Just Above Sunset
February 6, 2005 - The Vote In Iraq













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All over the web in the last week.  Hundreds of comments on the blogs, and on the editorial pages.  But why bother to comment?

 

"United States officials were surprised and heartened today at the size of turnout in South Vietnam's presidential election despite a Vietcong terrorist campaign to disrupt the voting. According to reports from Saigon, 83 percent of the 5.85 million registered voters cast their ballots yesterday. Many of them risked reprisals threatened by the Vietcong. A successful election has long been seen as the keystone in President Johnson's policy of encouraging the growth of constitutional processes in South Vietnam."

- Peter Grose, in a page 2 New York Times article titled, 'U.S. Encouraged by Vietnam Vote,' September 4, 1967.


Bob Patterson -

 

Didn't LBJ say something about: "I don't want to be the first American President to lose a war."  I'm afraid that we have a new tradition for Presidents from Texas.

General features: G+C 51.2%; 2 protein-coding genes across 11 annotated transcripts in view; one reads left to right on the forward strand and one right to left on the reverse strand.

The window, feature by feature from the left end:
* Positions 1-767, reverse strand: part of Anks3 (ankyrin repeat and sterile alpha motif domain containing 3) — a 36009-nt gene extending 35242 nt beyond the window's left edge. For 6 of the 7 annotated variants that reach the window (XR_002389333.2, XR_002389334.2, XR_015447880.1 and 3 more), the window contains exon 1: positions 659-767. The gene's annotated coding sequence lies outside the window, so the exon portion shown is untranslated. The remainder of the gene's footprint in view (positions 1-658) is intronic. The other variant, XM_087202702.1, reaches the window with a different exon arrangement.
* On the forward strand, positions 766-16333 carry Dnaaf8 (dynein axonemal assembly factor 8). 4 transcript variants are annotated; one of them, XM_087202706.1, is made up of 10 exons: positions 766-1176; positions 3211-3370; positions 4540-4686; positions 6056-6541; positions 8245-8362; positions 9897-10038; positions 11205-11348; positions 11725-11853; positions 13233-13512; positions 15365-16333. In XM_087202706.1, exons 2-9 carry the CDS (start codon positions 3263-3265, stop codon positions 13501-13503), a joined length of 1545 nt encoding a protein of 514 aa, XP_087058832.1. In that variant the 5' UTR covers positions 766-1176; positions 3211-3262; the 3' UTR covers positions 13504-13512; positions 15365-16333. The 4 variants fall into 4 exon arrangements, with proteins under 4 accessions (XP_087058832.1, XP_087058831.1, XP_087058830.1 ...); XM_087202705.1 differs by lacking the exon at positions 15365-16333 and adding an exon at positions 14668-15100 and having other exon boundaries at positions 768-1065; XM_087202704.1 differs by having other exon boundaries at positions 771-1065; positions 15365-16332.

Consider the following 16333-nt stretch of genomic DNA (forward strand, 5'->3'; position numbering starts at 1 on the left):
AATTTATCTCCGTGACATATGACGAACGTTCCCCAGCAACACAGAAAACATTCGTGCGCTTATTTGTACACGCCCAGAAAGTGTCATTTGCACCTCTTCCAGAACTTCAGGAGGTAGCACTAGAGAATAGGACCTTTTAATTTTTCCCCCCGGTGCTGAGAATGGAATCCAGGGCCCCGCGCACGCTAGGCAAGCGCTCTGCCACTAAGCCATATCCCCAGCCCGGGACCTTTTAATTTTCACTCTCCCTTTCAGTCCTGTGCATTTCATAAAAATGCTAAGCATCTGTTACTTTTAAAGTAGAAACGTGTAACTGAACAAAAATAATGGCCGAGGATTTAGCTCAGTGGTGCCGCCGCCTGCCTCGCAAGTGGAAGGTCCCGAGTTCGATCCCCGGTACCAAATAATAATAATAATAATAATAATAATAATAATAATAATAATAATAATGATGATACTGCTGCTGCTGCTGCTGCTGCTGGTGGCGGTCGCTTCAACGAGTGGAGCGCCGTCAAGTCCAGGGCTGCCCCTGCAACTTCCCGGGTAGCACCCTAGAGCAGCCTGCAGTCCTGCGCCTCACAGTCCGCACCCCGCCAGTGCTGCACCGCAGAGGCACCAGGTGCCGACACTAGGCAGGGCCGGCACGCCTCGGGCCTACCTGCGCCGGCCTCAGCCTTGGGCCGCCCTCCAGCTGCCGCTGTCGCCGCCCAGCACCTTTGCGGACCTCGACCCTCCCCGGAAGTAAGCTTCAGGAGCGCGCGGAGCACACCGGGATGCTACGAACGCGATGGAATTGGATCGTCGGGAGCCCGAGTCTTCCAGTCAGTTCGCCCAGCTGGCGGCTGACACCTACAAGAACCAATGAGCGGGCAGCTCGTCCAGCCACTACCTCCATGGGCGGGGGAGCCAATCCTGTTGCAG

Mentioned elsewhere this week?

 

As the votes in Iraq are counted it seems the slate of the United Iraqi Alliance - mainly Shiite religious parties – is pulling ahead.  Hello, Grand Ayatollah Ali Sistani and goodbye interim Prime Minister Iyad Allawi!  This United Iraqi Alliance as of this weekend is poised to control two-third of the new parliament, which is to write the new constitution.  The Sunni folks now say they want in somehow – they want at least some representation. 

 

But no matter what the Sunni folks want, or the Kurds, Iraq seems to be heading toward a severely theocratic nation of strict Muslim law, with close ties to Iran.  Well, heck, we gave them the vote.  Let’s not talk about how they voted.

 

But it could be we fought this war to give these folks the freedom to choose to become what we might consider a repressive theocracy with close ties to Iran, that other charter member of the famed, original Axis of Evil.

 

Give people the vote and they might just disappoint you. 

 

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Copyright 2003, 2004, 2005, 2006 - Alan M. Pavlik
 
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